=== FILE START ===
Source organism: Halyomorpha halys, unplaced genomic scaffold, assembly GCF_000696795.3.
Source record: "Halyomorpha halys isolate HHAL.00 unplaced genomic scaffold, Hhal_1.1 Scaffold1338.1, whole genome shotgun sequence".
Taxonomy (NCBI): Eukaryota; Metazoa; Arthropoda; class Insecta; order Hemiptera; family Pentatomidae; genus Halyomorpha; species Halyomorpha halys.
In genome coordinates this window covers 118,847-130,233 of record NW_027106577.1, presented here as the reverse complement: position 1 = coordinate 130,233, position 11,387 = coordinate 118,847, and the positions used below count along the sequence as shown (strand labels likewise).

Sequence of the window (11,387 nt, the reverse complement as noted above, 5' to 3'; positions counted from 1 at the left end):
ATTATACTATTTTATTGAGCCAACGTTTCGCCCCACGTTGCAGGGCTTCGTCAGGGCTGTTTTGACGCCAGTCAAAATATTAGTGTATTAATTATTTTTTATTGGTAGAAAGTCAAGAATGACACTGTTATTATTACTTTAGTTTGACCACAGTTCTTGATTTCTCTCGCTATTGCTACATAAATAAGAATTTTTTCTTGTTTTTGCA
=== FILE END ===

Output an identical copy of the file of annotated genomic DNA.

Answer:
Source organism: Halyomorpha halys, unplaced genomic scaffold, assembly GCF_000696795.3.
Source record: "Halyomorpha halys isolate HHAL.00 unplaced genomic scaffold, Hhal_1.1 Scaffold1338.1, whole genome shotgun sequence".
Taxonomy (NCBI): Eukaryota; Metazoa; Arthropoda; class Insecta; order Hemiptera; family Pentatomidae; genus Halyomorpha; species Halyomorpha halys.
In genome coordinates this window covers 118,847-130,233 of record NW_027106577.1, presented here as the reverse complement: position 1 = coordinate 130,233, position 11,387 = coordinate 118,847, and the positions used below count along the sequence as shown (strand labels likewise).

Sequence of the window (11,387 nt, the reverse complement as noted above, 5' to 3'; positions counted from 1 at the left end):
ATTATACTATTTTATTGAGCCAACGTTTCGCCCCACGTTGCAGGGCTTCGTCAGGGCTGTTTTGACGCCAGTCAAAATATTAGTGTATTAATTATTTTTTATTGGTAGAAAGTCAAGAATGACACTGTTATTATTACTTTAGTTTGACCACAGTTCTTGATTTCTCTCGCTATTGCTACATAAATAAGAATTTTTTCTTGTTTTTGCA